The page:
Monarcha Marcet’s clients enjoyed cooking together, but the kitchen layout and appliances in their 1987 home in Winter Springs, Fla., made that impossible for their wheelchair-bound daughter.
The Orlando-based designer’s challenge was to come up with a design that would enable the couple’s adult daughter to join in the food preparation, as well as ensure that the kitchen would accommodate the couple’s needs as they age. Marcet’s other challenge was working within the existing 10-by-19-foot space—a dimension that included a dining nook. The size of the cooking area was roughly 10 feet square, and included an island that cut the kitchen in half, separating it from the dining area, plus a small pantry.
To give the daughter maneuvering space, Marcet streamlined the layout, running the new bilevel 5-foot island parallel to and equidistant from the side walls. The lower section of the island is at desk height, so a user can work at it seated. There is a 36-inch turning radius at the end of the island, which faces the eating nook, and between the island and base cabinets. Base cabinets are equipped with drawers for easy accessibility for all family members.
The real stars of the redesign are a cooktop and the adjacent sink on separate lifts, so they can be employed simultaneously by users with differing needs. The designer was cognizant that she had to create a design that would work for all family members. “I didn’t want to put everything down low for the daughter, then have the parents hurt their backs reaching down low,” says Marcet, owner of the residential construction consulting firm Adventure in Building. The remodeling work, which had a bid cost of $56,000, was done by Scott Ryan of SR Builders, in Orlando.
The painted wood base cabinets hide the lift mechanisms when not in use. The cabinet fronts swing up and in at an angle, then down and out of the way. A switch on the front of the cabinets operate the lifts, which move either up or down, with a total range of 8 inches.
The challenge with the appliances was finding a sink and cooktop shallow enough to allow sufficient knee room beneath the cabinet for a seated user. Marcet went with an induction cooktop, which is shallow, but finding a sink with a depth of just four to five inches and a drain positioned at the back (so the disposal wouldn’t compromise knee space) took more effort.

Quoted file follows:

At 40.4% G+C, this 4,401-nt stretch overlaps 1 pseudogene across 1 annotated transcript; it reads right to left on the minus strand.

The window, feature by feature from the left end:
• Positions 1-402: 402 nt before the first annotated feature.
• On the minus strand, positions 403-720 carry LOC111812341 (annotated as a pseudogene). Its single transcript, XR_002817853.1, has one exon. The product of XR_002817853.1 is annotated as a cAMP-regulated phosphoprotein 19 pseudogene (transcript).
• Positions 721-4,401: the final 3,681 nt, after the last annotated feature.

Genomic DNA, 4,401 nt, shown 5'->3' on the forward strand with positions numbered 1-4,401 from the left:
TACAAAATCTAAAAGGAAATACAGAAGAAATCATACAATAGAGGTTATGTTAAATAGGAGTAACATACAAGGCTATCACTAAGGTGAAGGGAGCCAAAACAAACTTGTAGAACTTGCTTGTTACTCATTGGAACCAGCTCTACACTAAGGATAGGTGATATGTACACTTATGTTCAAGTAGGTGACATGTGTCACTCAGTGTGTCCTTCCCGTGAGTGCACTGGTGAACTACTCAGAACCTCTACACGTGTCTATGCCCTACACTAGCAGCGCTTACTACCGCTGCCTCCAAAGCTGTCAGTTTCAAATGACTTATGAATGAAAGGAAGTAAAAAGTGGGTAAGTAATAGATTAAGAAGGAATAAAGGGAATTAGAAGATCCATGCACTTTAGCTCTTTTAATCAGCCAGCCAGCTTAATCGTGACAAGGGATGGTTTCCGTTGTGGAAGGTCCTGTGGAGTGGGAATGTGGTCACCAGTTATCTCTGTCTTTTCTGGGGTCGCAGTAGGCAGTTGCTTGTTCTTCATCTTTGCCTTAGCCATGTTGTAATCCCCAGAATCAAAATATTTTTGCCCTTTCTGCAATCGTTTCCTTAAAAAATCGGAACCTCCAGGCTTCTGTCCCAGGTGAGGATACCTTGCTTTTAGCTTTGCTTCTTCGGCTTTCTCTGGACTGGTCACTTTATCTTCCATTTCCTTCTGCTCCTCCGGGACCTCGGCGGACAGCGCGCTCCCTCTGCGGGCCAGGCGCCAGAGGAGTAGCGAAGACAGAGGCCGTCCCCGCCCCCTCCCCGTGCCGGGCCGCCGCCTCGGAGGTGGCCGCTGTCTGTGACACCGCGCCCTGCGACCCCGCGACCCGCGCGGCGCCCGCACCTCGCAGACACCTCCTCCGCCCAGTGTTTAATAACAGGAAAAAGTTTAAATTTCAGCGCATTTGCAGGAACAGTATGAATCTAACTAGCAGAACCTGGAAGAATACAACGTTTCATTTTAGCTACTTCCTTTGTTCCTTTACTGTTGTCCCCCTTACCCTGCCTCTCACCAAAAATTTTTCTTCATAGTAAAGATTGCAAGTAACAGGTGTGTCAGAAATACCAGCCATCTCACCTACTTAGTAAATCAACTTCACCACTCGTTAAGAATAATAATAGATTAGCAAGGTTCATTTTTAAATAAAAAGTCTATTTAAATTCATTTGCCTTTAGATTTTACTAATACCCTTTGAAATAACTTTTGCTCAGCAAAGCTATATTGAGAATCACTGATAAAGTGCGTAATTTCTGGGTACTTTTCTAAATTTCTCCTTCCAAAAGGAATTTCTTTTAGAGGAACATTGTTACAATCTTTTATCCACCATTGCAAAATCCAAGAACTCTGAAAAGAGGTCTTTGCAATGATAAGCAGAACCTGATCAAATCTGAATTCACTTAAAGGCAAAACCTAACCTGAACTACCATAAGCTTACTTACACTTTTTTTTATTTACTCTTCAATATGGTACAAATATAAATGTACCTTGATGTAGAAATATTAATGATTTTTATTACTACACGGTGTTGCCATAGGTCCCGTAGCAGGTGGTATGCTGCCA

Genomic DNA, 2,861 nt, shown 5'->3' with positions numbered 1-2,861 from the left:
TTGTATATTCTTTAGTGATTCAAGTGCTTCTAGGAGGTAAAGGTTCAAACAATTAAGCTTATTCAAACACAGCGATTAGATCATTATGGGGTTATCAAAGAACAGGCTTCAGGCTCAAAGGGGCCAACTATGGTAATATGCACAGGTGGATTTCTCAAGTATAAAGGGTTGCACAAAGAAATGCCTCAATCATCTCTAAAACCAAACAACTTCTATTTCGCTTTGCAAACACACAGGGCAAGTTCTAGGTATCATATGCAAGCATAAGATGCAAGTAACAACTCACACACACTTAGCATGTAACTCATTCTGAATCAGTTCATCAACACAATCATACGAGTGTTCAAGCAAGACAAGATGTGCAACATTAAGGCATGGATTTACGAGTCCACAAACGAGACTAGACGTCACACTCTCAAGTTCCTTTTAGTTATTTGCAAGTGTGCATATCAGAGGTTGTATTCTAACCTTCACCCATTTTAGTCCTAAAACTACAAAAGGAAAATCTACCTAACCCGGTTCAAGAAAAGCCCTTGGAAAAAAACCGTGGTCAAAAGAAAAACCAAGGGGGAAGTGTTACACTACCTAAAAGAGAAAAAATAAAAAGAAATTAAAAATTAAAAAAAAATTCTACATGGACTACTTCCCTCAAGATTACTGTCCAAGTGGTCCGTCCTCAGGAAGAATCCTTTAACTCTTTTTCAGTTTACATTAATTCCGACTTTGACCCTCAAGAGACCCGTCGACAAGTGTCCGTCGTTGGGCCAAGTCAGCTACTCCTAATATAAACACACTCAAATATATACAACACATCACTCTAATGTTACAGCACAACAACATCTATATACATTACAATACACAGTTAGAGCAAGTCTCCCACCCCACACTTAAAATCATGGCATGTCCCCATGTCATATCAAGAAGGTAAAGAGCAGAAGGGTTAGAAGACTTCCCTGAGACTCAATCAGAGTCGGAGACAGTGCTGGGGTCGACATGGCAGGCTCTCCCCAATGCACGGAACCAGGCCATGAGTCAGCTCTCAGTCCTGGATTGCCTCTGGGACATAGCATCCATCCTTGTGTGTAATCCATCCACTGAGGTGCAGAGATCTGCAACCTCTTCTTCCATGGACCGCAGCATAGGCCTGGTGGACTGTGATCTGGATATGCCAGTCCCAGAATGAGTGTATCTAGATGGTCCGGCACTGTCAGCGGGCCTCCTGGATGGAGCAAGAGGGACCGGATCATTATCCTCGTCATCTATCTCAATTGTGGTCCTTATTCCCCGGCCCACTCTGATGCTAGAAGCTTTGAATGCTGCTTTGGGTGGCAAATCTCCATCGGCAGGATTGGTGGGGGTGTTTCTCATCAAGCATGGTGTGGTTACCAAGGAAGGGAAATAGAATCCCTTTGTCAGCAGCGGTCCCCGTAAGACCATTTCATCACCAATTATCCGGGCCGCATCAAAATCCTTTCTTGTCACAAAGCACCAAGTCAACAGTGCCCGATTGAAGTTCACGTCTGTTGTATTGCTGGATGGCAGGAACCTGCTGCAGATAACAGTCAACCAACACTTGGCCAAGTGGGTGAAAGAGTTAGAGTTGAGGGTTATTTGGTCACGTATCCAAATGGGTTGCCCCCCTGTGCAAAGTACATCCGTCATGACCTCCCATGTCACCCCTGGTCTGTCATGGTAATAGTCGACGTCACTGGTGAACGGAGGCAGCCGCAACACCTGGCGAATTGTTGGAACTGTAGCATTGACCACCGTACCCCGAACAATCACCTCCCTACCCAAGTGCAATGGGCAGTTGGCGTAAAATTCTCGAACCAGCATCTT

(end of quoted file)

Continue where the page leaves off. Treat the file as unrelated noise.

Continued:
The new side-opening oven was moved to a spot by the sliding door to the porch. The side-opening design keeps users from stretching forward over a hot door as is the case with the traditional pull-down unit. It’s a better design for users of all ages and abilities, but especially so for a seated user, whose reach is already limited.
Next to the oven is a cabinet unit with a pull-out shelf, a good landing spot for dishes from the oven. And specifically for the father, Marcet added a built-in wine rack above the counter.
The old pantry with its bypass doors and wire shelving was demolished, the space slightly enlarged, and in the resulting 8-by-2-foot area the designer put in floor-to-ceiling cabinetry with a section of countertop and pull-out drawers.
Most gratifying to Marcet was the email she received from her client after their first holiday meal in the remodeled kitchen. “We had a wonderful Thanksgiving cooking in our new kitchen,” the mother wrote. “Our daughter made brandied pumpkin pie and turkey broth which we use for stuffing and gravy. The three of us were able to work in the kitchen simultaneously. I think the location of the oven prevented the room from overheating—great idea.”